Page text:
WASHINGTON, D.C., May 4, 2016 – Today, the U.S. Department of Education Office for Civil Rights (OCR) issued its 2015 Annual Report, “Delivering Justice.” The Lawyers’ Committee for Civil Rights Under Law applauds OCR’s ongoing commitment to ensuring that all students have equitable and excellent educational opportunities. As outlined in that report, over the past year OCR has processed over 10,000 complaints, opened more than 3,000 investigations, and secured more than 1,000 resolution agreements designed to address civil rights concerns at the K-12 level and within systems of higher education. It has achieved this with the smallest staff in OCR history.
“As a national civil rights organization committed to educational equity for all students, particularly students of color, we recognize OCR’s significant accomplishments over the past year,” said Kristen Clarke, president and executive director of the Lawyers’ Committee for Civil Rights Under Law. “Among OCR’s most notable achievements is issuance of federal guidance on the applicability of federal civil rights laws in juvenile justice facilities, resource equity, actions needed to end bullying of students with disabilities, and the obligation of school districts to lift barriers faced by English Language Learners. We urge OCR to use its extensive data on school districts around our country to expand its enforcement efforts to fully confront the challenges and racial disparities faced by African American, Latino and other minority students today.”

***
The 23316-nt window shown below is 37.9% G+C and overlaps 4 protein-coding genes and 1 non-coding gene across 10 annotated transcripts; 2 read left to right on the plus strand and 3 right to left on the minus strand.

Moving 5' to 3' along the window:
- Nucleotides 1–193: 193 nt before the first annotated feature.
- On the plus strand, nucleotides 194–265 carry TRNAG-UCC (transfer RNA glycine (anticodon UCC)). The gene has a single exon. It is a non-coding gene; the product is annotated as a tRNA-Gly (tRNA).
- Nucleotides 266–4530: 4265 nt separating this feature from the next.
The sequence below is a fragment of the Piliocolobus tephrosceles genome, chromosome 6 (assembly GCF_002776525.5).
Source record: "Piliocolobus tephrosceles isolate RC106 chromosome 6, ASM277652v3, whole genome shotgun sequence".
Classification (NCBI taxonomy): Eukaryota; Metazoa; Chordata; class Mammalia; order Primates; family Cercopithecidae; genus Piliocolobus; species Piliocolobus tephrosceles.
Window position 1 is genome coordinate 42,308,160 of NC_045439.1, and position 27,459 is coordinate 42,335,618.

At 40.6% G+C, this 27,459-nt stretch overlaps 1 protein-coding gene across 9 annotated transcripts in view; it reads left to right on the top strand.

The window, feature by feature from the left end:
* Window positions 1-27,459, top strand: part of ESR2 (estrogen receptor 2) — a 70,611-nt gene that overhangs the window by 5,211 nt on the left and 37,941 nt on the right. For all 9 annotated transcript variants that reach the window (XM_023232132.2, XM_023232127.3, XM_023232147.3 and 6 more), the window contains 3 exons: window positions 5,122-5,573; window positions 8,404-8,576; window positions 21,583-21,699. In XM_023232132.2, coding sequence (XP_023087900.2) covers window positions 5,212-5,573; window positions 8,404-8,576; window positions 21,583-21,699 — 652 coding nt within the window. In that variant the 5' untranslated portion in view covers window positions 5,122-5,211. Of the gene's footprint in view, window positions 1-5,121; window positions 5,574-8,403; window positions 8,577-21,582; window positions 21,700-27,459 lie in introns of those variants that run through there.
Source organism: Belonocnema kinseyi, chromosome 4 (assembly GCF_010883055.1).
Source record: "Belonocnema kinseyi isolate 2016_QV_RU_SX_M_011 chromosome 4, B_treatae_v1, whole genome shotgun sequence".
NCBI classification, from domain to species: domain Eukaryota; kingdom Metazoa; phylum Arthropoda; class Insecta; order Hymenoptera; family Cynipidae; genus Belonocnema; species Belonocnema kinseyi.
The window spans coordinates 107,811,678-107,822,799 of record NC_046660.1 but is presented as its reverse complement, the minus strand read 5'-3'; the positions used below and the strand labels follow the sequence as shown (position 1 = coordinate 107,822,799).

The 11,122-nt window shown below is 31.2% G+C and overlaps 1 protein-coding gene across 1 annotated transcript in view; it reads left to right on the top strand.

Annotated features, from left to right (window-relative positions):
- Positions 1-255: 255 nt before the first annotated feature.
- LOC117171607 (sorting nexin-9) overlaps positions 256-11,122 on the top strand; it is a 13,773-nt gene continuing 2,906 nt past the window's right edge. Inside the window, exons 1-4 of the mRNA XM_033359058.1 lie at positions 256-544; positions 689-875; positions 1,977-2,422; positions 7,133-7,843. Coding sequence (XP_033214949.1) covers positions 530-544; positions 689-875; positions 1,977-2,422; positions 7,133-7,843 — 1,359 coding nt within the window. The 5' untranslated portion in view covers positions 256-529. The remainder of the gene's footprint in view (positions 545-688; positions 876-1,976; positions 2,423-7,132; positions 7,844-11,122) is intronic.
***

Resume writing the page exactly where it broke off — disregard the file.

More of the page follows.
In addition, OCR administered and collected data for the 2013-14 school year Civil Rights Data Collection (CDRC) from 97,000 public schools serving approximately 49 million students nationwide, including students in juvenile justice facilities, charters schools and alternative school placements. This represents the most extensive data collection conducted by the Department to date, and will allow more transparency and accountability in public education. This data includes information about suspensions, expulsions, referrals to law enforcement, and school-based arrests, which will allow a more accurate assessment about racial disparities in school discipline.
“OCR’s efforts to monitor schools under comprehensive resolution agreements, the wide range of new policy guidance, and the improvements to data collection allows us to challenge discrimination based on race, ethnicity, sex, or disability,” stated Brenda Shum, director of the Educational Opportunities Project of the Lawyers’ Committee for Civil Rights Under Law. “We believe the end result will be safer, more equitable schools for all students.”
Of concern, OCR’s report notes that it has seen a general increase in complaints associated with appropriate support for English Language Learner students; harassment based on race, color or national origin; restraint or seclusion of students with disabilities; and sexual violence. Given the increased volume and scope of concerns requiring investigation, it is essential that OCR is adequately staffed to ensure timely resolution of complaints and more opportunities to provide technical assistance to advocates, administrators and educators.